Tom's Guide Verdict
PureVPN's bargain price is undoubtedly its main selling point, but it's not just a second-rate alternative to the more expensive providers. It's great for streaming, offers a dedicated IP service, has plenty of optional extras, and most of the app issues I found last time have been fixed. There are still some problems – a rare DNS leak when using OpenVPN on Windows, a poor support site – but overall it's a decent option if you're looking to save some cash.
Recent zero-logging audit passed
Plenty of simultaneous connections to share out
Useful for unblocking Netflix, BBC iPlayer, Disney+ and more
Huge range of devices supported
Incredibly good value
Tons of servers worldwide
Both live chat and on-site support are poor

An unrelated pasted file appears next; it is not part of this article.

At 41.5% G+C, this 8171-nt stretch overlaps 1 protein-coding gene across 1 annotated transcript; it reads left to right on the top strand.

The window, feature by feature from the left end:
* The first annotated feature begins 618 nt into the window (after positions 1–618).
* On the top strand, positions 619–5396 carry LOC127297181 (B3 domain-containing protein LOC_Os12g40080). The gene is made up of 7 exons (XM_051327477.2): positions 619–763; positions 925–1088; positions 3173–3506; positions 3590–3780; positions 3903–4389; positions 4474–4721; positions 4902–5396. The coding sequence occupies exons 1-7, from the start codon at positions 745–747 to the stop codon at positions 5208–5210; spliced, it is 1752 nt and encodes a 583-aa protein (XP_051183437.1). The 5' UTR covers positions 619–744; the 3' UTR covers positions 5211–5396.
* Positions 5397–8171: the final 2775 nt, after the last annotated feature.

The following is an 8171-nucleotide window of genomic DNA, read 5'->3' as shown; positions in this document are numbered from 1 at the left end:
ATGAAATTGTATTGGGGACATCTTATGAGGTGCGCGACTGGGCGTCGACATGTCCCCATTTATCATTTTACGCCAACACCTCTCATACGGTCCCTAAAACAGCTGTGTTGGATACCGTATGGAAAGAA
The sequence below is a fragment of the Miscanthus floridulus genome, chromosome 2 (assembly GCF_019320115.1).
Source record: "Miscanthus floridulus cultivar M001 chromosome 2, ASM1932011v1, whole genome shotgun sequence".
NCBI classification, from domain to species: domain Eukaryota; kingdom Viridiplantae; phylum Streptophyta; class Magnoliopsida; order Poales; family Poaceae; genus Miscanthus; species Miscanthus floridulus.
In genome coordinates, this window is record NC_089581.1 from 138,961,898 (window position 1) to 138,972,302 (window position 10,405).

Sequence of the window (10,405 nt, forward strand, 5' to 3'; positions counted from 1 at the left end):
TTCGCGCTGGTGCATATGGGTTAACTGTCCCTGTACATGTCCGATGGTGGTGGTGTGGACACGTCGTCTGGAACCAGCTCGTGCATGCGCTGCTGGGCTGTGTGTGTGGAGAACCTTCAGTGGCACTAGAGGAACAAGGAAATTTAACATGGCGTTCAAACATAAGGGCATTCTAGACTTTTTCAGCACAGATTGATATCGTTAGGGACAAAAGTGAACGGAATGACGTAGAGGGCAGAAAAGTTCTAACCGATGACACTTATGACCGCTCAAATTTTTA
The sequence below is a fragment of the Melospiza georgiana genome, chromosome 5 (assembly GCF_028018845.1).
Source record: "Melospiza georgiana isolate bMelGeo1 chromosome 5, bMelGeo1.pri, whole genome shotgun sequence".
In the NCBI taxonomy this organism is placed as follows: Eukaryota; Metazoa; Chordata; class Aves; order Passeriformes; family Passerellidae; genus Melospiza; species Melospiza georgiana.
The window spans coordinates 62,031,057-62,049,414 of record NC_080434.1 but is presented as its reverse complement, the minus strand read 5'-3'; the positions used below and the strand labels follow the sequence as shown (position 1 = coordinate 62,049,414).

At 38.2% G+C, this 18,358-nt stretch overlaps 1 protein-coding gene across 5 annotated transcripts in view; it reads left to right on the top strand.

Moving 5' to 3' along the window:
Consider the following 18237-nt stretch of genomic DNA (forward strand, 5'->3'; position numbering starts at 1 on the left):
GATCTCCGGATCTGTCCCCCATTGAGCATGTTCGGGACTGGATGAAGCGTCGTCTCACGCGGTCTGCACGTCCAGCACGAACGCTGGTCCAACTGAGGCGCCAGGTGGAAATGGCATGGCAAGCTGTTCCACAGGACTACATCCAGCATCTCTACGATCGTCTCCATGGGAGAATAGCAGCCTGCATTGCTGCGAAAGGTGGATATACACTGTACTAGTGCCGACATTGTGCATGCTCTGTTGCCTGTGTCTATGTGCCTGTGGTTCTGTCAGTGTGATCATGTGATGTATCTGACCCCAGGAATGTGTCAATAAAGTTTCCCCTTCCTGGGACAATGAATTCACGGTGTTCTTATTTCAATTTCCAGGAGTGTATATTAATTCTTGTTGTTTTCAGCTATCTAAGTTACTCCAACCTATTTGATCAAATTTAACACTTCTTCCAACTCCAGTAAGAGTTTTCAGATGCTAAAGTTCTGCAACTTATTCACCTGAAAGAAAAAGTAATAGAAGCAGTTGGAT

No split tunneling on Windows when using WireGuard
DNS leak when using OpenVPN on Windows (no issues with WireGuard)
Flimsy Mac app
Some virtual locations are based a long way from their IP addresses
Why you can trust Tom's Guide
Having been around since 2007, PureVPN is well-established and has a dedicated userbase worldwide. With apps for a huge range of devices and a boasting an impressive array of extras on top of regular VPN protection, it's often recommended as one of the best VPN services on the market.
However, it's almost certainly PureVPN's price that's drawn you in, so in my hands-on expert PureVPN review, I'll be investigating whether the British Virgin Islands-based VPN can punch above its meager price tag.
Here, I'll dig in to every facet of PureVPN, compare it to the competition, and hopefully help you understand whether it's the perfect VPN for you.
Simply keep scrolling to take in the full review, or use the navigation bar to skip to a particular topic.